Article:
90 days of changing my life

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  • 90 days of changing my life

    Hello guys,

    I was recently sent to Sri Lanka to work here for 3 months. I've been a heavy smoker and drinker for many years already. Since I had a surgery on my knee some 3 years ago (from doing Krav Maga), I haven't done any exercise at all. My working hours are from 12 till 9pm - and since this is a religious country, buying alcohol after 9pm is forbidden, and cigarettes are double price - I figured it's a good opportunity to quit the bad habbits and start taking care of my health.

    Anyways I found this "90 days of Action" and I feel like this might be just the right thing, but I admit it's a little frightening to just quit smoking/drinking cold turkey and commit to this program. Any tips or advice?

  • #2
    Hey codoc,
    respect for trying to quit smoking and drinking! I wish you all the luck!

    For me personally, working out/running does help me getting over feeling uncomfortable (may it be because I'm stressed, or fought with someone over something, ...), especially because I have to concentrate on something without really using my brain. So I can imagine that you don't need to be frightened, working out can actually help you getting over addiction. But since I never had to quit smoking or drinking, this is just my personal opinion based on nothing ^^'

    To keep determined, I would strongly suggest opening a Check-In Thread and logging your progress. People in here can and will cheer you on!

    Last but not least - no need to freak out if you have a bad day and can't do everything the program asks you to do. That's perfectly fine! Just keep going!

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    • #3
      I definitely agree with starting a thread in the Check-In forum. Community is a huge ally when trying to make day-to-day changes. There's an article here on How to Exercise Every Day as well. For me, much of the resistance to exercise is mental, "I don't have time," "I'm too tired," "I don't want to be all sweaty for that thing happening later". Once I actually start the process it's easy to finish the workout. It's getting to the first rep that is the hardest part. So focusing on shortening the time between I-should-work-out and starting-the-workout is the most important. The longer I wait in between them, the more likely it is that I'll mentally talk myself out of it.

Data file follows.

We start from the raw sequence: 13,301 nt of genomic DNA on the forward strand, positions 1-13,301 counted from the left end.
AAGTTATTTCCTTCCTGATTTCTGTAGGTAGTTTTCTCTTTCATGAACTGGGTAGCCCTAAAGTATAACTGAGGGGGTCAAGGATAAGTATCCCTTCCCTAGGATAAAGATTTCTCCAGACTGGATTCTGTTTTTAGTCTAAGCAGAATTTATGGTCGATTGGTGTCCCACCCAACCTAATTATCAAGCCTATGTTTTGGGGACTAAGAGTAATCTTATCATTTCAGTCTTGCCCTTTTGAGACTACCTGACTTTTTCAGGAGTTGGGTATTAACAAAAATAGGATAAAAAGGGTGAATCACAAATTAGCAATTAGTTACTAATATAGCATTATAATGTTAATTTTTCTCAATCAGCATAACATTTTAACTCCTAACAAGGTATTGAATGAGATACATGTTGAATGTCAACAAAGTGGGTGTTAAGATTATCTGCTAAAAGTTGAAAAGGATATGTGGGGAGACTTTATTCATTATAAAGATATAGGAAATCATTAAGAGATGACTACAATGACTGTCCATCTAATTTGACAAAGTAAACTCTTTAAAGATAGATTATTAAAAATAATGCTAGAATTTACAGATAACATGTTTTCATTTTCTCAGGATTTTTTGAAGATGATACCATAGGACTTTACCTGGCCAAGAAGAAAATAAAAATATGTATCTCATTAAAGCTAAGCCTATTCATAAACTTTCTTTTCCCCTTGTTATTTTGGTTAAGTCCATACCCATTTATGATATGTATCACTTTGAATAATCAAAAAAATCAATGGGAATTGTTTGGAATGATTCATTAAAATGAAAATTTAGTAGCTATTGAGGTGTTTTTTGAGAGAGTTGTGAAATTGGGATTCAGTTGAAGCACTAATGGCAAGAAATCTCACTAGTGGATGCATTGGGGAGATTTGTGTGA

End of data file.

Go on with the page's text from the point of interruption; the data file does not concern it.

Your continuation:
I have a tendency to drink a lot, myself, and alcohol is basically the same thing but mirrored. "I want to drink" rolls around and I have to decide what to do. Personally, I know that whatever is in my glass, I'm going to finish, whether it's alcoholic or not. On those days when I don't want to drink alcohol, I similarly focus on shortening the time between wanting-to-drink and having-a-drink-in-my-hand, but I make sure that what goes in my glass is something like water or lemonade instead of beer. I find that much easier than not drinking anything, especially while socializing with people at a pub or something. Your mileage may vary. I also notice that not buying alcohol is also a very effective means of not drinking it, so the "no sales after 9" will probably be helpful in that respect. Also, I find that I'll drink for lack of having other things to do, so being engaged in doing something productive or fun outside of the house also kills that "might as well drink" mentality.

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      • #4